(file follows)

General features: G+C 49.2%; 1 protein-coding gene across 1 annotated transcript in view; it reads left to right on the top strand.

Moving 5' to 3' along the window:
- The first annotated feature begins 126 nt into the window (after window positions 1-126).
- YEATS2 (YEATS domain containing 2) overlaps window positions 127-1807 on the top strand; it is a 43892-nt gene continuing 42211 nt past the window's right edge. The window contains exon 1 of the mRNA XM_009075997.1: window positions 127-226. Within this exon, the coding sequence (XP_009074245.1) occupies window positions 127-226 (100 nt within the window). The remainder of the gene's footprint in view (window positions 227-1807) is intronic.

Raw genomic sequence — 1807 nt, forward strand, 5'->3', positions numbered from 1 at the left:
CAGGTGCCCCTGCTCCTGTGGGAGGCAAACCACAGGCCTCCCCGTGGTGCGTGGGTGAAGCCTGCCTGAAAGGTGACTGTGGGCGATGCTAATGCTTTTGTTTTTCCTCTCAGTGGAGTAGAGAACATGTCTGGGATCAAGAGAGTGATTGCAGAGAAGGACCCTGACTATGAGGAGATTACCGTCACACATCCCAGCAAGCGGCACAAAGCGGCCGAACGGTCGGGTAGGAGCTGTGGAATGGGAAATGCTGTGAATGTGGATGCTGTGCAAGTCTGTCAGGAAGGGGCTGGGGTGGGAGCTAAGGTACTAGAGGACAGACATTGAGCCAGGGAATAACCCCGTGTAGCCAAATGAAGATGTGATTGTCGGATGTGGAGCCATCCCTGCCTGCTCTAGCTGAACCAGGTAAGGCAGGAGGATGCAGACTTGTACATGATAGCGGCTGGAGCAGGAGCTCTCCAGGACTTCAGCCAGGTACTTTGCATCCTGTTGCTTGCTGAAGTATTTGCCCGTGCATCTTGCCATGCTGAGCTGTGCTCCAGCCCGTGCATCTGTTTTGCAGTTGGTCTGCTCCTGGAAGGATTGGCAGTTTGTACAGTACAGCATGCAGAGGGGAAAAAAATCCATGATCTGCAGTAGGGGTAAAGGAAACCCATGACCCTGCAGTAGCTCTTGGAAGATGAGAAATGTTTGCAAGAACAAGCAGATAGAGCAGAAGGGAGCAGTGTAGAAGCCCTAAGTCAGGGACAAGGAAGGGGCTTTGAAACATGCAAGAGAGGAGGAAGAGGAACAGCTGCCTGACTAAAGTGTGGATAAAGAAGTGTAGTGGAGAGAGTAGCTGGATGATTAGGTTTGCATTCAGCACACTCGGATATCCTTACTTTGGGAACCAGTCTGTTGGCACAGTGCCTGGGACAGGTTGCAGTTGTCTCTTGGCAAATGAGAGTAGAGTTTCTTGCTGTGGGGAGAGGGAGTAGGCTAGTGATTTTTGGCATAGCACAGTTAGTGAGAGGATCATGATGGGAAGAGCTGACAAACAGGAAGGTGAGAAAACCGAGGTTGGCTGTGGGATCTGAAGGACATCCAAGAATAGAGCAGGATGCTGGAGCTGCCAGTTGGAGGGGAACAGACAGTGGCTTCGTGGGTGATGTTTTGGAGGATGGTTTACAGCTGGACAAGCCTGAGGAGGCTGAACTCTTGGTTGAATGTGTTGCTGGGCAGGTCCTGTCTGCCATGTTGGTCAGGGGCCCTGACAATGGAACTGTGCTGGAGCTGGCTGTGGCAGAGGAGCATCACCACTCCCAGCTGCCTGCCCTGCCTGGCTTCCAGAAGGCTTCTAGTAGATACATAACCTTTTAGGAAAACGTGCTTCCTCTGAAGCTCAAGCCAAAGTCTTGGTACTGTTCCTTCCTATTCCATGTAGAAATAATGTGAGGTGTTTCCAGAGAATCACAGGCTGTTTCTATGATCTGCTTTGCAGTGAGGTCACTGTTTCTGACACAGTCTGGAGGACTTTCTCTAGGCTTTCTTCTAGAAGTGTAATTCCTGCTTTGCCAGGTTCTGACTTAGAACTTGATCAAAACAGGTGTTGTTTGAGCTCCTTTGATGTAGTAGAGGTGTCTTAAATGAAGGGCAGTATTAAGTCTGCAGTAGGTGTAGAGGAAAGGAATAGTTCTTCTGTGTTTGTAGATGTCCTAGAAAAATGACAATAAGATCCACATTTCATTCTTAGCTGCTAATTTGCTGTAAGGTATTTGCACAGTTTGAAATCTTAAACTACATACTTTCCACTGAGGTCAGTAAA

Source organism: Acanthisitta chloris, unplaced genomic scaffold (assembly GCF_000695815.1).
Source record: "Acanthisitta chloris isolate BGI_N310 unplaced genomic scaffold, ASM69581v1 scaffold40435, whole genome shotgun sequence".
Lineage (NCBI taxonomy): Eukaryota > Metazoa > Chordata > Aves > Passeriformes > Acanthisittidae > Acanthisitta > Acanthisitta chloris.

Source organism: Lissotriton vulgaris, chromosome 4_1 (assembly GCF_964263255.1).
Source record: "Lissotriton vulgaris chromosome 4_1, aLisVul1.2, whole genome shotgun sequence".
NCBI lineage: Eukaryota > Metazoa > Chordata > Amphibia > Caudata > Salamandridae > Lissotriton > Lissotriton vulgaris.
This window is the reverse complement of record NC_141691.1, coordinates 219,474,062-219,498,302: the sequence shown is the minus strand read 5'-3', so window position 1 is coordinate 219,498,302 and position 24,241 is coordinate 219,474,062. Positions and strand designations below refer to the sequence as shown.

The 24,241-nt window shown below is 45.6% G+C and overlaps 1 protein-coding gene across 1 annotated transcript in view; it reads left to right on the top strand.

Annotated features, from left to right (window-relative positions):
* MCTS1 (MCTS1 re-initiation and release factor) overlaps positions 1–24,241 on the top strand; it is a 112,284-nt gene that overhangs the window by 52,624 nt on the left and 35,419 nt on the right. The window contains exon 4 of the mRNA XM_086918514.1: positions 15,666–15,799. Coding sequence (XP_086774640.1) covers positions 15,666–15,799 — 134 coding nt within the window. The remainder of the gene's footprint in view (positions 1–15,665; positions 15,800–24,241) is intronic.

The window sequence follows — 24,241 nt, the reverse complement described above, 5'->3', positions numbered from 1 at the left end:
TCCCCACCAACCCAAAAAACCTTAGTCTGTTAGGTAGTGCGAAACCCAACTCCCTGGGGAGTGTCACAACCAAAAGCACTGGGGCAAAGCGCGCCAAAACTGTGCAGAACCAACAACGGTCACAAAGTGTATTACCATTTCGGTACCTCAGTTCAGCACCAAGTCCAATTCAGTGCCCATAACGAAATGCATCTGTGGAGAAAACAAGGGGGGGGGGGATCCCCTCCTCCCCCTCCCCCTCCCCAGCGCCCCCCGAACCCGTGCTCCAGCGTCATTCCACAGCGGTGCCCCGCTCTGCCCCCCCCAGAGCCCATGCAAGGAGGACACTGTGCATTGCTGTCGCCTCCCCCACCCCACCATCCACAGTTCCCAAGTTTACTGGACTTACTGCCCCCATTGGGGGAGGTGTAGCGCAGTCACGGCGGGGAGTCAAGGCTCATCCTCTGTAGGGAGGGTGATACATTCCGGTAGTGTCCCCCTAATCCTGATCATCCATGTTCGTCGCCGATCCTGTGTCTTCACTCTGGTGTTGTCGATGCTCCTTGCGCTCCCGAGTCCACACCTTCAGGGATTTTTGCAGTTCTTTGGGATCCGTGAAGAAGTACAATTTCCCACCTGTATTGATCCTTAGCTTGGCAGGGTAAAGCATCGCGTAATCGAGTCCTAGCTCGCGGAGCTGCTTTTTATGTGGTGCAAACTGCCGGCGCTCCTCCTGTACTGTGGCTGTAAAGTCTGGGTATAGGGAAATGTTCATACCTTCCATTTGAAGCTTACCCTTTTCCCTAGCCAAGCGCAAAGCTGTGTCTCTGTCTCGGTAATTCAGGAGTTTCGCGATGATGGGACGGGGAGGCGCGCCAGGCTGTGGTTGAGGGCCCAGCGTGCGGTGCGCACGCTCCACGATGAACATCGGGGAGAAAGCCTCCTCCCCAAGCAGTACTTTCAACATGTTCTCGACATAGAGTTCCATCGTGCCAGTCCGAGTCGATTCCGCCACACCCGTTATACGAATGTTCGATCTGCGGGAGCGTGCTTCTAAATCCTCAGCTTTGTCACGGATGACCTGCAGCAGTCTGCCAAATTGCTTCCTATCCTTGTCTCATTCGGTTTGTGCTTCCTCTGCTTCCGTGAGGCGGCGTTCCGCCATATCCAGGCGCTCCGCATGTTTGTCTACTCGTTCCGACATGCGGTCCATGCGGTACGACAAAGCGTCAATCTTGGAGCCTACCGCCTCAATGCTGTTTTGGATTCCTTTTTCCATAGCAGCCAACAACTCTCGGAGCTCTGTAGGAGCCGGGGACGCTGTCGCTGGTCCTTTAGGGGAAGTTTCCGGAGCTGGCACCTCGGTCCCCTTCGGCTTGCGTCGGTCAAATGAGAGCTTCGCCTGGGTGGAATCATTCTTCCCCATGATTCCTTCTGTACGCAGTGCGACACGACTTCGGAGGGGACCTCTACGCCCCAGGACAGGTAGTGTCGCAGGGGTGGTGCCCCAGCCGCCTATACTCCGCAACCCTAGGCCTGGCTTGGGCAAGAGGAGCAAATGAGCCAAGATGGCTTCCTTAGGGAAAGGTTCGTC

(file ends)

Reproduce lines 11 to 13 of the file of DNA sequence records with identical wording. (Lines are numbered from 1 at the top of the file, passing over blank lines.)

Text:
Source record: "Lissotriton vulgaris chromosome 4_1, aLisVul1.2, whole genome shotgun sequence".
NCBI lineage: Eukaryota > Metazoa > Chordata > Amphibia > Caudata > Salamandridae > Lissotriton > Lissotriton vulgaris.
This window is the reverse complement of record NC_141691.1, coordinates 219,474,062-219,498,302: the sequence shown is the minus strand read 5'-3', so window position 1 is coordinate 219,498,302 and position 24,241 is coordinate 219,474,062. Positions and strand designations below refer to the sequence as shown.